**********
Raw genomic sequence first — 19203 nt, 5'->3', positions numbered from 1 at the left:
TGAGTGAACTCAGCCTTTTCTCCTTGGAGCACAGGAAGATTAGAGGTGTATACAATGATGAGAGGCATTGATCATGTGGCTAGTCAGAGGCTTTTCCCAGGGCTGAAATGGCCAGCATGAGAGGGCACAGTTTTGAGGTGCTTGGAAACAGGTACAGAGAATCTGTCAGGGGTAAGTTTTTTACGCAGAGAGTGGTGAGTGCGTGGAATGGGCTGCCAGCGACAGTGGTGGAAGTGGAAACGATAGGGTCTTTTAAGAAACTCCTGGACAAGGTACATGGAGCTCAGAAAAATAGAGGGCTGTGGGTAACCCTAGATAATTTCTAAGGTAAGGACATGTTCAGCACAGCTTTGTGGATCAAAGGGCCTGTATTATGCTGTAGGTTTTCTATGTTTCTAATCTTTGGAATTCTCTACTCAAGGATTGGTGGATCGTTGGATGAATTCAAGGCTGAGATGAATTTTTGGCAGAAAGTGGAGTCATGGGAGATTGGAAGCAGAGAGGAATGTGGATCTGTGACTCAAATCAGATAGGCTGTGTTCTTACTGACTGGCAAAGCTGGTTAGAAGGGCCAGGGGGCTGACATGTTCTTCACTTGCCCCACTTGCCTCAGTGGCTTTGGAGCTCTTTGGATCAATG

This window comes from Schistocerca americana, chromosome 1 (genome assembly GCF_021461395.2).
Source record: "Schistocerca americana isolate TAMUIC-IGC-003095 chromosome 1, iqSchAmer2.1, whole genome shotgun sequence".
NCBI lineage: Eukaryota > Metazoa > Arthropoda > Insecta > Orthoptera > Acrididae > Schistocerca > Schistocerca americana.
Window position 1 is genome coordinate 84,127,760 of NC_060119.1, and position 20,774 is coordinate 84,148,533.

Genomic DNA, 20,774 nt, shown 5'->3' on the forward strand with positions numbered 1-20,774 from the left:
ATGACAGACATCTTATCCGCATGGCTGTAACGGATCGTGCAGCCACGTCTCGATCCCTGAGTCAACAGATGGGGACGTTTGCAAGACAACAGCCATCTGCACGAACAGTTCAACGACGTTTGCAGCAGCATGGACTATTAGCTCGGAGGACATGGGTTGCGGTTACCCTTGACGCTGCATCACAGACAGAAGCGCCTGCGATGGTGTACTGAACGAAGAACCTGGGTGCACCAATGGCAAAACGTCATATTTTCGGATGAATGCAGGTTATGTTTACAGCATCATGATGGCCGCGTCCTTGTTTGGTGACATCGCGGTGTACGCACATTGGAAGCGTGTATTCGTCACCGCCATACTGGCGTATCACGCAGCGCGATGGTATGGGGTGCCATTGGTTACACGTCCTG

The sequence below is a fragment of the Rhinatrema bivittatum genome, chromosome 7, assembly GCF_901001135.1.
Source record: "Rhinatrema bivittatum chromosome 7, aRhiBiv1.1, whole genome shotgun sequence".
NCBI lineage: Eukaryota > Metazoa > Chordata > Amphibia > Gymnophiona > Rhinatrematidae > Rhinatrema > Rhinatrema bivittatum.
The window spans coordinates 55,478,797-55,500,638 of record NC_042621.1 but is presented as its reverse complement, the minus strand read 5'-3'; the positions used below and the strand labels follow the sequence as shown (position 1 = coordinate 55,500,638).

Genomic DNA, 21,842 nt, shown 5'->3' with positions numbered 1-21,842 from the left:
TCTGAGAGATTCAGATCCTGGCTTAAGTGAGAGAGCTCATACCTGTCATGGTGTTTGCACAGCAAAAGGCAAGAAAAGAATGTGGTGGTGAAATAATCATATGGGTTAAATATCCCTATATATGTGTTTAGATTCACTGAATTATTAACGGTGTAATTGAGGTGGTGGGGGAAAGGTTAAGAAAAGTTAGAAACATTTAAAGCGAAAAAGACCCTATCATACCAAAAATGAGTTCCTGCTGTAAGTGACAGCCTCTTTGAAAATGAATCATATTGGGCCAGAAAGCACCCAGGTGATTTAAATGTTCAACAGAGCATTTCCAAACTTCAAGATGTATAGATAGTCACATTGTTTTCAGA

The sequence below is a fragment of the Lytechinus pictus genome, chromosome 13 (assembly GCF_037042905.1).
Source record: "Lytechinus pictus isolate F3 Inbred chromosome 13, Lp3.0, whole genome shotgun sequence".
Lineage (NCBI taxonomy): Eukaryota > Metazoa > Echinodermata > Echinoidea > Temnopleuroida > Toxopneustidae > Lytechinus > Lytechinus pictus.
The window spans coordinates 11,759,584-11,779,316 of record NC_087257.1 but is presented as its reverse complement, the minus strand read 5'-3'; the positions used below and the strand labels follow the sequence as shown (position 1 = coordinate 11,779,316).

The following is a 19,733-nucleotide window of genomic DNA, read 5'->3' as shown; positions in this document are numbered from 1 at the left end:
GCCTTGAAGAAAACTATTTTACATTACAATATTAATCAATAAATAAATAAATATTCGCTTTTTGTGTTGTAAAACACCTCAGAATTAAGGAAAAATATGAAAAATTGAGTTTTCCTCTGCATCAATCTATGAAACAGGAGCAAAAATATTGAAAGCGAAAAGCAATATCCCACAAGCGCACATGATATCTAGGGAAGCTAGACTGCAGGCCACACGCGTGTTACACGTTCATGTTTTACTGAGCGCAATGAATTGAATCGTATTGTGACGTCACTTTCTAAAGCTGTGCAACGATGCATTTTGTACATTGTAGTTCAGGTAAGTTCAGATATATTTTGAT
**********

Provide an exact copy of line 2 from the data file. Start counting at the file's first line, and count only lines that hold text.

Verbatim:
TGAGTGAACTCAGCCTTTTCTCCTTGGAGCACAGGAAGATTAGAGGTGTATACAATGATGAGAGGCATTGATCATGTGGCTAGTCAGAGGCTTTTCCCAGGGCTGAAATGGCCAGCATGAGAGGGCACAGTTTTGAGGTGCTTGGAAACAGGTACAGAGAATCTGTCAGGGGTAAGTTTTTTACGCAGAGAGTGGTGAGTGCGTGGAATGGGCTGCCAGCGACAGTGGTGGAAGTGGAAACGATAGGGTCTTTTAAGAAACTCCTGGACAAGGTACATGGAGCTCAGAAAAATAGAGGGCTGTGGGTAACCCTAGATAATTTCTAAGGTAAGGACATGTTCAGCACAGCTTTGTGGATCAAAGGGCCTGTATTATGCTGTAGGTTTTCTATGTTTCTAATCTTTGGAATTCTCTACTCAAGGATTGGTGGATCGTTGGATGAATTCAAGGCTGAGATGAATTTTTGGCAGAAAGTGGAGTCATGGGAGATTGGAAGCAGAGAGGAATGTGGATCTGTGACTCAAATCAGATAGGCTGTGTTCTTACTGACTGGCAAAGCTGGTTAGAAGGGCCAGGGGGCTGACATGTTCTTCACTTGCCCCACTTGCCTCAGTGGCTTTGGAGCTCTTTGGATCAATG